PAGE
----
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27 Dresses? More Like 58
In the film 27 Dresses, a perpetual bridesmaid fills her closet with dozens of bridesmaid dresses she’s worn at weddings. But that’s nothing compared to the 58 wedding dresses the School of Drama (SoD) recently acquired for its costume shop, which supports School of Drama productions.
The dresses, valued at more than $40,000, were a donation from La Belle Elaine’s, a bridal shop where SoD graduate student Valeka J. Holt bought her own wedding gown. The gift was the result of a friendship that developed between Holt and Hanya Gore, the shop’s owner.
“Hanya knew I was an acting student at the UW, so we talked about theatre a lot,” says Holt. “One day she emailed me that the store had all these wedding dresses—last year’s dresses—and asked if I thought the School of Drama could use them. We’re talking charmeuse dresses, sequined dresses. Absolutely beautiful gowns.”
Josie Gardner, supervisor of SoD’s costume shop, told Holt she’d welcome the donation, so Holt and classmate Sarah Loveland drove to La Belle Elaine’s to pick up the gowns. “We stuffed them into Sarah’s Camry, with dresses out the wazzu,” recalls Holt with a laugh. “It was like a scene from Sex in the City.”
The dresses are now part of the costume shop’s expansive collection, which includes everything from Greek and Roman togas to Renaissance gowns to coconut bras. (No, they don't rent to the public.) About a third of the items are donated.
The wedding gowns may have been the year’s most unexpected donation, but a few others stand out as well. Gardner was particularly tickled when a 98-year-old alumna donated boxes of clothing that included nine top hats, authentic crotchless bloomers from the early 20th century, and delicate dresses. “Look at the buttons on this one,” enthuses Gardner, holding up a woman’s blouse that dates back at least a century. “This is a real vintage piece, not a costume.”
Gardner’s excitement over buttons hints at her devotion to the collection. Having worked in the costume shop for 20 years—the shop dates back to 1935—she knows the story behind most of the items in its seven storage rooms, which are packed floor to ceiling with clothing and accessories. And she has developed systems to keep the unwieldy collection organized.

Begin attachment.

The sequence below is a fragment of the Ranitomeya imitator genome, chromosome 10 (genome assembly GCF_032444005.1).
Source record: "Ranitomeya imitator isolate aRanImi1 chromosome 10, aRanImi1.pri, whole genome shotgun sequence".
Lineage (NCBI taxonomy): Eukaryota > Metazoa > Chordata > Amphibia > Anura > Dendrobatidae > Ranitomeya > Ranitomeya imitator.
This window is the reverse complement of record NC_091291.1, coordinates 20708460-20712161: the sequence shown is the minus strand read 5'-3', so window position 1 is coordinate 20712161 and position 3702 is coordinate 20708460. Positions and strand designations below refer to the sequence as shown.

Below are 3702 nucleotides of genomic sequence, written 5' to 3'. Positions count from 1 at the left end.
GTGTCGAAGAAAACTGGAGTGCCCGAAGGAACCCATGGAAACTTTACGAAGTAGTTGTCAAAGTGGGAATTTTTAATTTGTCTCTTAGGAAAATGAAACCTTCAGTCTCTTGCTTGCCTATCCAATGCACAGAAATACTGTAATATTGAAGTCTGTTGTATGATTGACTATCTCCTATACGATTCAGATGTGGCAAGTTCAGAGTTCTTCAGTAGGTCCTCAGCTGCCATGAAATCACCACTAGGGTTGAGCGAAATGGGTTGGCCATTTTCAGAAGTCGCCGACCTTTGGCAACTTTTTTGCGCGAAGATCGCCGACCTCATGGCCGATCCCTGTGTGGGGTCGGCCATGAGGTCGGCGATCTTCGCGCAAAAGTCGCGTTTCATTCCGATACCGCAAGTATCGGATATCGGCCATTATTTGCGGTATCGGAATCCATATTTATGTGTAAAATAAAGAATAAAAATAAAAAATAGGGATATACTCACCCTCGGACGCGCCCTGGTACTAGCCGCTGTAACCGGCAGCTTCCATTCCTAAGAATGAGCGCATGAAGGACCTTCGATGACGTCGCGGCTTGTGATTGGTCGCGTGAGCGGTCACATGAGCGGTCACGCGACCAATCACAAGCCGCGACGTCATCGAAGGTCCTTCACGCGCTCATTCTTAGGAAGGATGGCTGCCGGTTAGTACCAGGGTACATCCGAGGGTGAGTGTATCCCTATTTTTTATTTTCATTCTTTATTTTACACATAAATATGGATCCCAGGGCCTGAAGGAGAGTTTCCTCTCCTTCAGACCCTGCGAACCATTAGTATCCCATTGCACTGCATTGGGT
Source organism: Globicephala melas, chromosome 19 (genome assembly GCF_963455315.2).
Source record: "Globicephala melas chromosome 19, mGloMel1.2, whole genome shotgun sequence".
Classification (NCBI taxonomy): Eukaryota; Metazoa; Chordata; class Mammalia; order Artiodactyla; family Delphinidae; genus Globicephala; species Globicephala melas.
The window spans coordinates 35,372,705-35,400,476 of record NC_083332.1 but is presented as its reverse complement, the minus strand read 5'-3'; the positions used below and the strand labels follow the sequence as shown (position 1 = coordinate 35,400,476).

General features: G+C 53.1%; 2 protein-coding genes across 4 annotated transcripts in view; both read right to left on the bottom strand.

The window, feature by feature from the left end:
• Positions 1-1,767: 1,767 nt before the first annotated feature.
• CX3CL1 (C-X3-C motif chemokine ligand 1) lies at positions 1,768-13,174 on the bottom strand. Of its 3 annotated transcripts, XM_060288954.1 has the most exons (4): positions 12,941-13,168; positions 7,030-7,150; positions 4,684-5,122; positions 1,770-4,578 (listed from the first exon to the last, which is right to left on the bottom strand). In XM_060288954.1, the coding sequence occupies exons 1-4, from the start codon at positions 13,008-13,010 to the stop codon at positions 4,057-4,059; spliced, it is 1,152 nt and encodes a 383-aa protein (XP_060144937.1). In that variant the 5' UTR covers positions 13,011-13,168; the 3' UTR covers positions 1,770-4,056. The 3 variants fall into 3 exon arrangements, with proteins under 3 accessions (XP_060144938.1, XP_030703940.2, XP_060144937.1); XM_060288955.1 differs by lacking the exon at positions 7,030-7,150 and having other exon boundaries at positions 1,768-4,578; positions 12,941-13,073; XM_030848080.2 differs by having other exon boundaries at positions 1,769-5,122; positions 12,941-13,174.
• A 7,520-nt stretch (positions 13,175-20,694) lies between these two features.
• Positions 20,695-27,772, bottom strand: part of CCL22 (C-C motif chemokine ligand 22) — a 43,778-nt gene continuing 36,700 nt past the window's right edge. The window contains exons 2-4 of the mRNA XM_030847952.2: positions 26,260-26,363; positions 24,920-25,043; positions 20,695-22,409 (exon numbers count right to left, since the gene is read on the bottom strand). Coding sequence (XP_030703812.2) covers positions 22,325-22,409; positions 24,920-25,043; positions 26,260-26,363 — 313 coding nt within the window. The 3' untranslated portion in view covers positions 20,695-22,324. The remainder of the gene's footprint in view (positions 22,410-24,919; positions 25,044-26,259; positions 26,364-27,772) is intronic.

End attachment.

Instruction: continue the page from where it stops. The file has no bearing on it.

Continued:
“Everything is stored by the decade it represents and then according to color, because color is an obvious place for a designer to start,” explains Gardner. “Each item is inventoried and catalogued with its size and description so things get put back in the right place and can be found again.”
In addition to donated items, the collection includes many pieces designed by students studying costume design. (The School of Drama offers an MFA in costume design as well as costume classes for undergraduates in Theatre Studies.) In fact, says Gardner, the School follows the rule of thirds when planning for its productions: a third of the costumes come from the costume shop’s collection, a third are designed and built in-house, and a third are borrowed from other institutions or purchased.
“Ebay is great for specific needs, like when we were looking for high-heeled laced-up tennis shoes from the 1980s,” says Gardner. (She’s not kidding.) As for borrowing, “we have a reciprocal agreement with many other theatres in Seattle, including Seattle Rep, Seattle Opera, ACT, and Intiman. They borrow from us; we borrow from them. They love to borrow from us because they know the stuff is high quality.”
That quality extends to the pieces designed by students. “For every production, some things get built,” says Gardner. “Our students need the experience. We have a full-time tailor and full-time woman’s cutter (pattern maker) on staff to assist.” Donated items—even some that are not in condition for stage use—can be invaluable as teaching aids for those students. Some of the recently acquired antique dresses, for example, allow students to see how darts were placed in the early 1900s, which is not how they’re done today.
With new and donated costumes continually being added to the collection, deaccessioning is essential. Gardner sifts through the collection each year to cull items that are in poor condition or no longer needed. Some are given to other groups, while others are repurposed. “If I haven’t used an item in six years, I’ll usually allow students to cut it up and make it into something else,” says Gardner. “Each item is considered individually.”
Gardner admits that certain items would be difficult to give away, knowing the story behind them. There are the stunning black dresses donated by a widower whose wife, a musician, had worn them for her performances. There are the World War II uniforms donated by veterans or their spouses. And there’s the collection of 30 hats that were donated by a woman battling cancer.
“That donor was the first fashion editor of The Seattle Times,” recalls Gardner. “She knew she was dying, and she wanted us to have her hat collection. Each hat had a story, including the hat she wore for her first job interview.”
Gardner believes that stories like these are what make the collection so special. “I love the stories of people’s clothes and why they kept certain things all these years,” she explains. “When they donate them, we become the keeper of the stories. Part of my job, I think, is to really listen to those stories and honor them.”
Josie Gardner has created a Twitter feed, UWFrocknFinery, to share interesting tidbits about the collection. You can find it at twitter.com/UWFrocknFinery. For more about the School of Drama costume shop or the School’s MFA in costume design, visit drama.washington.edu.